A “Better Science” Insulation Solution
Between Cost and Efficiency
Sustainability may be one of the primary goals in building efficiently for energy efficiency, yet it’s also a completely different issue. Finding the balance between sustainability, cost and energy efficiency can be a daunting process.
We’re making the presumption that you already know how important highly effective waterproofing and air barriers are, and you’re now armed with the knowledge that higher R values are better (to a point; see “Law of Diminishing Returns” below), so we won’t go into that here.
If you think you might need a refresher in this area, click here to download a fairly comprehensive but easy to read PDF review “guide” from the US Government’s Department of Energy: SmartEnergyGuide
Given the ramifications of the potential and very real health issues related to all the various types of insulation, you could almost see yourself running out of the building screaming.
Fear not; your sanity is safe. No men in white coats will be coming anytime soon (at least not for this reason).
While marketing teams of entrenched manufacturers, their suppliers and client contractors continue to foist every trick in the Book of Phobias to convince you that their products are what you need, that they are “safe” and practical - don’t believe them.
Use your own common sense. Here at ABCS we’re THE REAL “DustBusters” with a simple rule for insulation:
“It’s a bust if it adds dust.”
So that means fiberglass, mineral fibers and cellulose are out without any doubt. That leaves only one practical alternative: foam technologies. Simmer down now; we don’t want any bundled underwear. We’ll explain some of the how’s and why’s, the most important ones… and point out the misdirections of the nay-sayers.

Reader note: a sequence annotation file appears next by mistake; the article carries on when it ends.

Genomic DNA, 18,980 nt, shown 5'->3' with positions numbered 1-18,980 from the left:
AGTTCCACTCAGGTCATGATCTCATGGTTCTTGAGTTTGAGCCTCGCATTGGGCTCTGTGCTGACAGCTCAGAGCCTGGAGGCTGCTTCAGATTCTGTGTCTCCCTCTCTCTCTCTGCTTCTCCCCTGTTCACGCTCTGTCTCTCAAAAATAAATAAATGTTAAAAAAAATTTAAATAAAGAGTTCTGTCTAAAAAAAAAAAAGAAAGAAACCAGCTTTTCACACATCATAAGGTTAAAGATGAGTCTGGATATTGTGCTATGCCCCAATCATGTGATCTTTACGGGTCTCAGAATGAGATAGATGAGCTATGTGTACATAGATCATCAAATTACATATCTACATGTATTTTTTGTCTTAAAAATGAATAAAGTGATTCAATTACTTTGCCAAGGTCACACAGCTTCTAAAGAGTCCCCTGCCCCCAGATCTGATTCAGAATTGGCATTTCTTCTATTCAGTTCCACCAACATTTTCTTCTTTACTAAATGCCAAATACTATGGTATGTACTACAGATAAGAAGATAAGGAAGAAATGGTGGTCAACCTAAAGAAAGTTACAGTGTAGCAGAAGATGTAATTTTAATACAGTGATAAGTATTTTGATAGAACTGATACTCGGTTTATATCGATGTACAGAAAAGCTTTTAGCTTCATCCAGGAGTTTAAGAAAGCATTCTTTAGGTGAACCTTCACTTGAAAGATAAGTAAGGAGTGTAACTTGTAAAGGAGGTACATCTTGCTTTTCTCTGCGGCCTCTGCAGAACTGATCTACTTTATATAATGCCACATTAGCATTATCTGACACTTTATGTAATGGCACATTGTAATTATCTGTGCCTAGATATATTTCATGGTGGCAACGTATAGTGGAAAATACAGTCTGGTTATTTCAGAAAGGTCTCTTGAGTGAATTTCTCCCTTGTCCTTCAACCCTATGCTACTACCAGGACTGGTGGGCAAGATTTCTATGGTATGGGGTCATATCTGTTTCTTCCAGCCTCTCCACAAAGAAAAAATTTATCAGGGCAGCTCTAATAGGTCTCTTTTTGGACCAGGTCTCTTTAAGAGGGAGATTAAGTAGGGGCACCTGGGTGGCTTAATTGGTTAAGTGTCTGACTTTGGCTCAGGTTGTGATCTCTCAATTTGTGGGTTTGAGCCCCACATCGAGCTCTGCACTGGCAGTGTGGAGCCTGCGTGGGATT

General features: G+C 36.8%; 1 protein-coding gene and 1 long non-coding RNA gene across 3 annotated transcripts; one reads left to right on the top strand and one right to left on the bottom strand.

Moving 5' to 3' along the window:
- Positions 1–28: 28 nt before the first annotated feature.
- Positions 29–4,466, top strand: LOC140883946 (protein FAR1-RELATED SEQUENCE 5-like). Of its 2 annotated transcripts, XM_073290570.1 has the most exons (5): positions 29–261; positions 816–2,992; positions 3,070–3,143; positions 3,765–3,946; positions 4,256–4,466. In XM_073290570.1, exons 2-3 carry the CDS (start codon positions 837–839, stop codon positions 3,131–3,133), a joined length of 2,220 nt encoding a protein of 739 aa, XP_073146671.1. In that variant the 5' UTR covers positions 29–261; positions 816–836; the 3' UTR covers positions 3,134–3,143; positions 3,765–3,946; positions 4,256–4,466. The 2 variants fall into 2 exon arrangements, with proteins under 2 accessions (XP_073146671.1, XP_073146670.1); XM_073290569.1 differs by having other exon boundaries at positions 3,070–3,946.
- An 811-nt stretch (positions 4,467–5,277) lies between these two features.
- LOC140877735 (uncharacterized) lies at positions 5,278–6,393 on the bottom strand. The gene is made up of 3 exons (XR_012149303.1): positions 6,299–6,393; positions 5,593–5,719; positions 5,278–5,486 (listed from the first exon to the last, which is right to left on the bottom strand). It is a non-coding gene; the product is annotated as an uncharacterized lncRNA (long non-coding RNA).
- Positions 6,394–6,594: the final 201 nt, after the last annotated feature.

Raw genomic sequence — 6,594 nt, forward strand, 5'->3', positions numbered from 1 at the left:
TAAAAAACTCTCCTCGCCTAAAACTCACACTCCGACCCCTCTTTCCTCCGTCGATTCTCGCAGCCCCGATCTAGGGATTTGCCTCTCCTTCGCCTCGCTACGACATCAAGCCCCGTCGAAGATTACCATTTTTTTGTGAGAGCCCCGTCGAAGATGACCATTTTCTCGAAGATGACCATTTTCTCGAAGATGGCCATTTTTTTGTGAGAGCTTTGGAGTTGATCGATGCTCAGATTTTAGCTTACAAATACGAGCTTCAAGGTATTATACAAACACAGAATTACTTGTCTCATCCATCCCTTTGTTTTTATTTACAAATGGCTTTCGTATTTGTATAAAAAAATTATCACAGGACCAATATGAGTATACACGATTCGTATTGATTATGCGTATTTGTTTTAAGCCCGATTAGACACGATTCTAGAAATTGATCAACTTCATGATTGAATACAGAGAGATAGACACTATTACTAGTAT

Go here: How They Mislead Consumers
A Primer on Polyurethanes
First, do you know what a “polyurethane” actually is? It’s a polymer composed of a chain of organic units joined by carbamate (“urethane”) links. Organic in nature, these “chemicals” are not dependent upon oil or fossil fuels in order to be made.
• insulation of refrigerators and freezers
• cushioning for furniture
• car parts
• rollers and tires
• composite wood panels
• shoe soles
The Chemical Composition
Poly implies “multiple,” right? In this case it’s short for “POLYMER” – a molecule that consists of a series of repeating smaller units called monomers. It is manufactured by combining two types of monomers, a diisocyanate (dye-eye-so-sigh-an-ate) and a diol (dye-all). This makes a basic material whose variations can be stretched, smashed or scratched and will remain fairly indestructible.
Urethanes are “carbamates,” which are salts or esters of carbamic acid; technically the simplest amino acid.
So, now you know that polyurethanes are organic materials. Polyurethane “foams” are made by combining a “resin” (the polyurethane) with a “blowing agent” – often made with plain old water. More efficient foams use a “chemical” blowing agent; because humans have figured out how to one-up nature when it comes to efficiency (in some cases).
When these manufacturers of particulates and fibers (like cellulose and fiberglass and mineral fibers etc.) jump and down, whining about how installers need to wear full-body air-suits to spray foam insulation, they’ll say something like, “how can that be safe? It’s going to off-gas VOC’s for years.” This is simply not true. You can actually eat this stuff (don’t eat too much, though – it’s not “food”).
Lifetime Transferable Warranties All of our foam product manufacturer’s offer lifetime warranties on the insulation products we install. For as long as the building stand, the manufacturers stand behind their products. The warranties stay with the building – not the occupants or owners – regardless of how many times it may be transferred. Abide Systems maintains accessible records, so if previous owners forget to transfer the warranty with the building, the new owners can easily get updated. They’ll receive the access to the same service and maintenance programs that the initial owners had enjoyed before the title was transferred.
To find out what ASHRAE says your R-value should be – and for more on how, where and why we use certain types of foam, click here: Insulation Applications
The Bottom Line?
We exclusively use spray and injected foams for insulation in our building component systems.